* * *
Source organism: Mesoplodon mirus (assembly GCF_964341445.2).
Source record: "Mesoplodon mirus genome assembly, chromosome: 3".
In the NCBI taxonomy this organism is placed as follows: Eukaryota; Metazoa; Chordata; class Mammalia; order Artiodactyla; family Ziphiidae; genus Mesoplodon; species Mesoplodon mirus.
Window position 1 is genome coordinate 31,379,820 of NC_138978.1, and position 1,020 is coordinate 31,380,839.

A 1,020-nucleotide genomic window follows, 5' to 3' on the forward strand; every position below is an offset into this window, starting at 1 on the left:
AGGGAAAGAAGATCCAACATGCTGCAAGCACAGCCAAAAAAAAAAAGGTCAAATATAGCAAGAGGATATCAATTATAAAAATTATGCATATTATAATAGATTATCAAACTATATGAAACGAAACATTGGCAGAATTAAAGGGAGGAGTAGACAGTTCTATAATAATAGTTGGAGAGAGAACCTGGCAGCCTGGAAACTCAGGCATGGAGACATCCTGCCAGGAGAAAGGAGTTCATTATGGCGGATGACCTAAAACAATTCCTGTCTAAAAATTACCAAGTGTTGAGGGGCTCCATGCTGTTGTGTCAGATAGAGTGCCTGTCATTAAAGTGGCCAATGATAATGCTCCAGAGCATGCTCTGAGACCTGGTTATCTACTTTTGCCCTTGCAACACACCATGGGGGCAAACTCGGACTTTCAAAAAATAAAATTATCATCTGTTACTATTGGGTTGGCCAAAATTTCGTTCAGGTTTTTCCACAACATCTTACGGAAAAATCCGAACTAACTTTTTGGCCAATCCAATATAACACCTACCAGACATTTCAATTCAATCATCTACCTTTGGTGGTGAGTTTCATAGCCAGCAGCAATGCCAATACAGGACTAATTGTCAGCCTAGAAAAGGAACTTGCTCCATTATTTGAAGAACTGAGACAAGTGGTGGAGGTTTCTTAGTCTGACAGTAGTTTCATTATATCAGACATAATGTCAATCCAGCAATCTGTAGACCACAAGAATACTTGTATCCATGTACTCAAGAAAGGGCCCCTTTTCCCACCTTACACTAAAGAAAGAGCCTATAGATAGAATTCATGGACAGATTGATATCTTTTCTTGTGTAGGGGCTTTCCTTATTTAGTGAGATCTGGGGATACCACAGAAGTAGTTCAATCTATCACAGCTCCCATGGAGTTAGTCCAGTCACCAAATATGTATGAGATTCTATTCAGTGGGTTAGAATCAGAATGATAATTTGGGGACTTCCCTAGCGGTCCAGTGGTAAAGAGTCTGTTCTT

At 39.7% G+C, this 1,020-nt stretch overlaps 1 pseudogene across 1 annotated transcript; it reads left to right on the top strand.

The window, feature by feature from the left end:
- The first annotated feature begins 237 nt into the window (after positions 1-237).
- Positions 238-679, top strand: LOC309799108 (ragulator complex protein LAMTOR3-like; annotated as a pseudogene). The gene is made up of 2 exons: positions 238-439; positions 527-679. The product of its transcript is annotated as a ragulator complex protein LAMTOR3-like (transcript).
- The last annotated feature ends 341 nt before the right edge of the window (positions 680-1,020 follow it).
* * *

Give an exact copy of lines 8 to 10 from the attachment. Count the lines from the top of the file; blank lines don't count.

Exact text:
The window, feature by feature from the left end:
- The first annotated feature begins 237 nt into the window (after positions 1-237).
- Positions 238-679, top strand: LOC309799108 (ragulator complex protein LAMTOR3-like; annotated as a pseudogene). The gene is made up of 2 exons: positions 238-439; positions 527-679. The product of its transcript is annotated as a ragulator complex protein LAMTOR3-like (transcript).